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Knights Templar’s Threats Delay Constuction of Cefereso Federal Prison

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November 22, 2013

SEGOB confirmed to MILENIO the CEFERESO federal prison in Buenavista Tomatlán, Michoacan has been under construction, and it actually should have been finished 11 months ago but has faced so many delays due to narco violence that the government was forced to extend the project for another year until November 2014. Organized crime has painted a grim picture in La Tierra Caliente area of Michoacan.

Los Caballeros Templarios have not only brought their usual bag-of-corruption-tricks to local fruit growers, with the terroristic by-products of extortion, arson, kidnapping, executions, decapitations, bombings of electric plants, but also including their bloody clashes against self-defense groups who abhor and vehemently oppose cartel branded corruption. Also noted is the ongoing chaos of displaced Michoacan residents, running from the grim turmoil of their corrupt government infiltrated by ruthless members of organized crime. Villages in some communities are becoming ghost villages, as once and for all, fleeing residents abandon them for good.

The criminal insolence of area organized crime has brought all these scenarios and even more that are exhibited sometimes daily, reinforcing “the Templarios” catastrophic capabilities of affecting the most implausible of scenarios; case in point is the on again, off again construction of the federal incarceration projects. The construction of CEFERESO federal prisons periodically have been halted because of the onslaught of extortion threats from area criminals. The penal facility in Buenavista Tomatlán, contractually obligated with a constuction completion date of last December, which has noticeably come and gone, thanks to Los Caballeros Templarios.  Now it will finish nearly two years later than the expected completion date…..two years – in November 2014. During the last six years, the federal government announced that It would build eight new federal jails to incarcerate criminals, and whose construction was be granted to investors. The investment was around 48 billion pesos. Each facility will have capacity to hold  25,000 prisoners. One of those prisons is to be built in the municipality of Buenavista Tomatlán next to the town of La Ruana. The Mexican developer (Prodemex) is in charge of building the prison to be accomplished In an area known deeply mired in conflicts between groups of drug traffickers and self defense groups, in a Milenio article published last September, it was cited as perhaps not a good idea.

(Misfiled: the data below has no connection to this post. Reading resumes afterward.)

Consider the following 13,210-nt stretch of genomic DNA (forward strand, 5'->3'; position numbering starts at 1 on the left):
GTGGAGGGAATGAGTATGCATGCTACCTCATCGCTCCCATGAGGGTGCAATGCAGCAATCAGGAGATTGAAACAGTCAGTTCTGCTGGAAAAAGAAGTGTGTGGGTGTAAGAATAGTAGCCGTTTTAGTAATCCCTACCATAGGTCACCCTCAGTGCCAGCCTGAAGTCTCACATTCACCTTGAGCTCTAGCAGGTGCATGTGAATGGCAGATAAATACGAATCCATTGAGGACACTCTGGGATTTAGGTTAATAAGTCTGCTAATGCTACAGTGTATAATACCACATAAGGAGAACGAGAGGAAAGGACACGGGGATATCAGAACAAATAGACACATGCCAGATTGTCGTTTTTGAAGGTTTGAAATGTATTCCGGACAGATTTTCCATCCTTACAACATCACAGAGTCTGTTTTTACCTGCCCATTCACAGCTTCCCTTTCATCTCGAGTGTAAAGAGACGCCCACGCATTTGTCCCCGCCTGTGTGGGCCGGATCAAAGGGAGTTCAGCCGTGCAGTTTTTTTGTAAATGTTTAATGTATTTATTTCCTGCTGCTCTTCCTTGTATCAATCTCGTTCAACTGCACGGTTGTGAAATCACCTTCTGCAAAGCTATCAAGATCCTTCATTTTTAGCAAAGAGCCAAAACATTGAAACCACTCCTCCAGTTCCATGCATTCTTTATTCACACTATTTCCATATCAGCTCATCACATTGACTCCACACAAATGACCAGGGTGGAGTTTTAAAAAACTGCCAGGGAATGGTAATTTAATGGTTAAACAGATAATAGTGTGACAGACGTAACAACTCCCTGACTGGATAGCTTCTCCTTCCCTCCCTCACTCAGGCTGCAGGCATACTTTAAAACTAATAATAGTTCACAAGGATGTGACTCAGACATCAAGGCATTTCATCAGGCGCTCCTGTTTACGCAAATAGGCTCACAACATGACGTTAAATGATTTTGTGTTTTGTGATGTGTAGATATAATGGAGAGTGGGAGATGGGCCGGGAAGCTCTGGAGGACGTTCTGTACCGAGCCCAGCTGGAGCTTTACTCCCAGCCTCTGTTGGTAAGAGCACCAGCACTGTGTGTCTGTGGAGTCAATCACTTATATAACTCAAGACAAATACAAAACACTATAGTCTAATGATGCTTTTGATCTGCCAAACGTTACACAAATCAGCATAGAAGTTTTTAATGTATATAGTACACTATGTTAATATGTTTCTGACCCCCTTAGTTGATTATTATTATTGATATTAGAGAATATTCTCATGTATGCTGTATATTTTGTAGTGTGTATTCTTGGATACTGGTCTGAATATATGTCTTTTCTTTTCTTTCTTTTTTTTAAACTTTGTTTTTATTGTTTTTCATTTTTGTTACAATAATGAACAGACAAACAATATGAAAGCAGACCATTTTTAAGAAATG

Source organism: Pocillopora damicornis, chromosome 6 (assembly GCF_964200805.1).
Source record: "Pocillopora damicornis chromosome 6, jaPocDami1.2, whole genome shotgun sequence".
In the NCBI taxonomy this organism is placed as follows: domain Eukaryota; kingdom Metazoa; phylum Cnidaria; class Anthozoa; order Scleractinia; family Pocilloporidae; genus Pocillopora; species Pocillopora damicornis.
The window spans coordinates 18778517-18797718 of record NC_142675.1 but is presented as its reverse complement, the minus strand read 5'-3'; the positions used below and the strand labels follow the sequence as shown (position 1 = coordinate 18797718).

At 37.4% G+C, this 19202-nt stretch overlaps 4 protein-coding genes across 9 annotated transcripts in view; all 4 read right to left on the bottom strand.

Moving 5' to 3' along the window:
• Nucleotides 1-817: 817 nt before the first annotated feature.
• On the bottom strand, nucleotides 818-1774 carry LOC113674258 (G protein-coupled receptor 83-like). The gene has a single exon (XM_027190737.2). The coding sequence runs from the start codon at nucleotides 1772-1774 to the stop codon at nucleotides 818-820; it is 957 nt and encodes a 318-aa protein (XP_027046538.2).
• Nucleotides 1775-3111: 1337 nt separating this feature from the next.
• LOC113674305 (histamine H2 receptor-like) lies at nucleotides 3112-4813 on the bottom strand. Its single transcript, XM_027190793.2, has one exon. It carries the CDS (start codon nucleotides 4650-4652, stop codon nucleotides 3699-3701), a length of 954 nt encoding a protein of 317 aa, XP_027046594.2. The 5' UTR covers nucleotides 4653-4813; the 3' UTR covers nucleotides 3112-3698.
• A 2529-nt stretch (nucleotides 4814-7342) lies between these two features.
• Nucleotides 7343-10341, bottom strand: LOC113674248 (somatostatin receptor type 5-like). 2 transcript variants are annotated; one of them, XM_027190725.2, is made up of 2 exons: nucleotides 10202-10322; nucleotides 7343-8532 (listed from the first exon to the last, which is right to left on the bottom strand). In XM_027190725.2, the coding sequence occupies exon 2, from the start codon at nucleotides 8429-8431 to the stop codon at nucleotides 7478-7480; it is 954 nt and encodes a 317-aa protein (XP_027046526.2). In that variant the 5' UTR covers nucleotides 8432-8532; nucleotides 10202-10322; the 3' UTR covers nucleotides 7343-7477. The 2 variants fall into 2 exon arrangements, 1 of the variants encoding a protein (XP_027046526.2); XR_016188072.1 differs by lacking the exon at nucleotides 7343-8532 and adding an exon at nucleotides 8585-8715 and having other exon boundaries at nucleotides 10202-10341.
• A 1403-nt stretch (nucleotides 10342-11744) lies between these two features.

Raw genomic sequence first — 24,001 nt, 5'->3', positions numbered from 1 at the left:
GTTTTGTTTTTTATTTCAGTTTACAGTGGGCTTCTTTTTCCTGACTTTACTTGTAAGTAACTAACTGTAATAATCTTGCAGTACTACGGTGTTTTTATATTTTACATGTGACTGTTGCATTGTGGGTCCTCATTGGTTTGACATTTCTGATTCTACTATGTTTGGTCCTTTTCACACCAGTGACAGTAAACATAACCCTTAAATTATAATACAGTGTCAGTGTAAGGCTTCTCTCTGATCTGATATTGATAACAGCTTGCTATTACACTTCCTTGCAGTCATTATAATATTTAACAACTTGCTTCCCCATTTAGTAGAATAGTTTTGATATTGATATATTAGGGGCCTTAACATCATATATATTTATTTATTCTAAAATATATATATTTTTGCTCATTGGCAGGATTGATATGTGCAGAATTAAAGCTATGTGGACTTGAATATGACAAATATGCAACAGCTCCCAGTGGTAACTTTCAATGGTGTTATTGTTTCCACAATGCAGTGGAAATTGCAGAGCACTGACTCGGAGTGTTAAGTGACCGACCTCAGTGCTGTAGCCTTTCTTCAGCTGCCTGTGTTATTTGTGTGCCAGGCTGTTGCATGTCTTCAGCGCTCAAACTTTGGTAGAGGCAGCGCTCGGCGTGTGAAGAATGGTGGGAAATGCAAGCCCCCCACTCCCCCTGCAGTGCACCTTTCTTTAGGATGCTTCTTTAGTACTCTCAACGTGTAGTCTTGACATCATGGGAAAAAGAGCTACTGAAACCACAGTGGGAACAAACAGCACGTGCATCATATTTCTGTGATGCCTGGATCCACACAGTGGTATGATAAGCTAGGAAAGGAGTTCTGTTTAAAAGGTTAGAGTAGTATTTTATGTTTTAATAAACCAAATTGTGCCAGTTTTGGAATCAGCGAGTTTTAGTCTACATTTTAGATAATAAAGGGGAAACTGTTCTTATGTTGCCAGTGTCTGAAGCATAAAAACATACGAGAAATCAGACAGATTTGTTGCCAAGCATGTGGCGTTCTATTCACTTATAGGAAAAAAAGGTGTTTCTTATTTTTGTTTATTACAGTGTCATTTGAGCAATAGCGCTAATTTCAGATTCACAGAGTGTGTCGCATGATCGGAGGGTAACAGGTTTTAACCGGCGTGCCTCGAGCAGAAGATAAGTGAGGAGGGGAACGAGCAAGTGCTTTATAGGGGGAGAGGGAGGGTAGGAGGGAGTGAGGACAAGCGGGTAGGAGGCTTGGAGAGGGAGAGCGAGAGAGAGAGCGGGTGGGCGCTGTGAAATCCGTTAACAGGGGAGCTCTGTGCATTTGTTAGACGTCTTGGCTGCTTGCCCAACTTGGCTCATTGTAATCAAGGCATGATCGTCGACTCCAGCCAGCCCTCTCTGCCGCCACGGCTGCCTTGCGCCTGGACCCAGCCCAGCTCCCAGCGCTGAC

As soon as it became common knowledge that the project was a multi-billion peso investment -6 billion pesos with longterm profit estimated to be more than 12 billion pesos for the services of feeding prisoners and cleaning the prison at 20 years, the Knights Templar began to extort money from the builders. They demanded 20 million pesos in exchange for letting builders work. The company did not abandon the project.  The federal government had to step in to protect the work as the Michoacan site reached up to 4 thousand workers. The area criminals began to terrorize the workers. Architects, engineers, construction workers and drivers were all subjected to ill threats. They couldn’t continue the work. Prison construction was suspended and last December construction was officially stopped. Months later work on the facility resumed to 100 per cent, but again there was another slow down, and then again, there was a complete halt of work, and the project lay abandoned.